On the other hand, as the scope of the alteration decreases, whether the landlord retains oversight typically gets more “gray.” As an example, adding electrical or data lines and outlets will typically require consent, but so might adding a significant number of extension cords and power strips. Consider also that the HVAC venting, lighting and electrical distribution in many offices was installed to comport with the space plan your business utilized when you moved in – so while simply relocating cube walls would generally not require landlord consent, if the move is significant enough your employees may find that their new work area does not have the appropriate HVAC or electrical and data ports to support their needs.

  6. Surrender.
    A “Surrender” provision in a lease sets forth the landlord’s expectations for the condition that the Premises will be in upon the expiration or earlier termination of the term.[6] Surrender provisions can run the gamut from surrendering the Premises in “broom clean condition” to restoring the Premises to a “white box” – stripping it down to the drywall. Many, if not most, of the physical plant improvements that are likely to be implemented as a part of your Preparedness Plan will be either easily removable upon expiration or will be seen by the landlord as a net benefit to the Premises. However, as physical plant improvements become more tailored to your business’ specific needs or to things that are useful only with respect to COVID-19 or another pathogen, the more likely it is that your business will be required to remove them (e.g. a testing room or adjusting built-in work stations or offices to account for social distancing) at the end of the term. As such, best practices include both considering the removal/demolition costs of any more substantive improvements and working with the landlord on the front end to negotiate what will need to be removed.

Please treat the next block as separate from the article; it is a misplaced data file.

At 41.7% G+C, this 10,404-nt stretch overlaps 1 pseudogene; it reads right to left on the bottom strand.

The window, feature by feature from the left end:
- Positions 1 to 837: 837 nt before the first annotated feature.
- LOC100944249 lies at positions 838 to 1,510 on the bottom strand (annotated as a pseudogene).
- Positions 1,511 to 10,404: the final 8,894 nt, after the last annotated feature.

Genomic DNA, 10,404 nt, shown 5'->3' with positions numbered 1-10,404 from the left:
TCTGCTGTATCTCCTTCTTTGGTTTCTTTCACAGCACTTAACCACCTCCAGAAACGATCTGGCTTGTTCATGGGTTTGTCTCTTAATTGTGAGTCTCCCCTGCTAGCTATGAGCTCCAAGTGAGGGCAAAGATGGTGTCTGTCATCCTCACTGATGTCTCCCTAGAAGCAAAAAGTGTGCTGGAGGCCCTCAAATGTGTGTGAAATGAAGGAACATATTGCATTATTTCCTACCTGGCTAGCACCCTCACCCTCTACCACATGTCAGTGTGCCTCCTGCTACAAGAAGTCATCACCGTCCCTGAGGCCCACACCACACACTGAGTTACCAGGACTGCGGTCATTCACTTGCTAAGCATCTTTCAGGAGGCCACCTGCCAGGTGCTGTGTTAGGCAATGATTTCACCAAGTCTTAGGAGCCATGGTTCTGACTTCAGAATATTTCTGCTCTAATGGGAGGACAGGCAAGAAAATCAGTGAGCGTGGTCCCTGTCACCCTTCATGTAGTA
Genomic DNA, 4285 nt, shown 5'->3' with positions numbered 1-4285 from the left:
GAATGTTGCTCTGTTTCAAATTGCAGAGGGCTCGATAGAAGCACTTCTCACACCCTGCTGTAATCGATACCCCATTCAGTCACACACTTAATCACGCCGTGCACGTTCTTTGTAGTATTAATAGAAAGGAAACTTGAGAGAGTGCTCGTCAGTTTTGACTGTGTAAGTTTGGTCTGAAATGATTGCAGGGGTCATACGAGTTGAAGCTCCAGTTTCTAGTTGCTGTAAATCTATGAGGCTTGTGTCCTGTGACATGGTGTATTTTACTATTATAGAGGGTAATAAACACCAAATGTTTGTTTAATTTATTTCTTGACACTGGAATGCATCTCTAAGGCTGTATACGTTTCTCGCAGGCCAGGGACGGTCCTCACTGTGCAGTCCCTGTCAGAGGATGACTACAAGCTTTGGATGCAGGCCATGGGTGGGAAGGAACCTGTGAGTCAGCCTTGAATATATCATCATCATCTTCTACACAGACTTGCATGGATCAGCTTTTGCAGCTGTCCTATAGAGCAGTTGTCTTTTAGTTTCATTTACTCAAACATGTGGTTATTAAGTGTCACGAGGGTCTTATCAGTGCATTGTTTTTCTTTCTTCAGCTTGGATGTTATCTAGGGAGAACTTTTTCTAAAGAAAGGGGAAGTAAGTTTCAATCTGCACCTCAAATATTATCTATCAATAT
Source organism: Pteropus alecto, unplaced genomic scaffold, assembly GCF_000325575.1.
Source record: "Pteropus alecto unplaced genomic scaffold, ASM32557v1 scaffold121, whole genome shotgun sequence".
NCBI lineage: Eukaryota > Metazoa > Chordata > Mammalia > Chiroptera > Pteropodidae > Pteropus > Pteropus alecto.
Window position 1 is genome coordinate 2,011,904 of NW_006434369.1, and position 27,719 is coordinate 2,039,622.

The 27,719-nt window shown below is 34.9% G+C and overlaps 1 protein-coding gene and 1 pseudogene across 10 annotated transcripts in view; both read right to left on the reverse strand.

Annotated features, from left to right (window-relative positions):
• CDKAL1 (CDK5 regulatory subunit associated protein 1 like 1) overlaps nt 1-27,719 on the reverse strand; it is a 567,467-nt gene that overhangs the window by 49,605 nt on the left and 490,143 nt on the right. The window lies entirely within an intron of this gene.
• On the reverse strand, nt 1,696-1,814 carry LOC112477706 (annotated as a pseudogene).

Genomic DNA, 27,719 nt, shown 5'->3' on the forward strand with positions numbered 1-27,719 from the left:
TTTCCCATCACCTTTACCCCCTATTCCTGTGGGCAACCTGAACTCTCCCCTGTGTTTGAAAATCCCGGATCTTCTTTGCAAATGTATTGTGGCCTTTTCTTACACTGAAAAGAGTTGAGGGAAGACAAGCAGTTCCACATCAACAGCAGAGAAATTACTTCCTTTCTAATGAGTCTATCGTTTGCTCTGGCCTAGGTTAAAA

7. Other considerations.
    Outside of the lease itself, there are a handful of other potential challenges to consider. The first is that in connection with any substantial alteration to the Premises, you will likely need to obtain a permit, which entails some additional cost and will impact the timing of your project. Secondly, in addition to the surrender requirements discussed above, consider the short-term/long-term benefit of any substantial alterations that you are considering making as a part of your Preparedness Plan. No one knows what the long term will look like, post-COVID-19, but will the alterations that you are making today lessen the long-term utility of your Premises or force you to unwind them later? Additionally, while the Federal government has made some exceptions to the HIPAA rules as they relate to employee safety screening, we have not yet seen any published exceptions to other laws applicable to your Premises – for example the Americans with Disabilities Act and State and local building and zoning codes. When you are designing and implementing your Preparedness Plan, you will need to confirm that any alterations you make do not create a non-compliance with these other laws. Finally, consider how you are going to pay for the improvements in your Preparedness Plan. Some of the most common improvements are fairly inexpensive (e.g. directional signage or tape, erecting stanchions, etc.), but any significant alterations are likely to be costly and may require professional services. Depending on a number of factors, your landlord may be willing to contribute to or bear the initial cost, but such contribution will likely be coupled with an increase in rents and/or a requirement to extend the term.

As mentioned above, how your lease will impact your business’ Preparedness Plan and other back-to-work preparations will vary widely. We encourage you to work with trusted advisors to understand the terms and conditions of your lease as you develop and implement your business’ Preparedness Plan.

For more information, please contact Bradley HintzeReal Estate & Tax Credit Practice Group Lead Chris Pierce or your regular Lathrop GPM contact.





[5] The lease provisions discussed in this section are sometimes split between “Alterations,” “Repairs and Maintenance” and/or “Initial Buildout” or similarly titled sections or exhibits in the lease.

[6] You should also reference the Alterations clause on surrender issues – there will often be surrender condition concepts within the Alterations clause as well.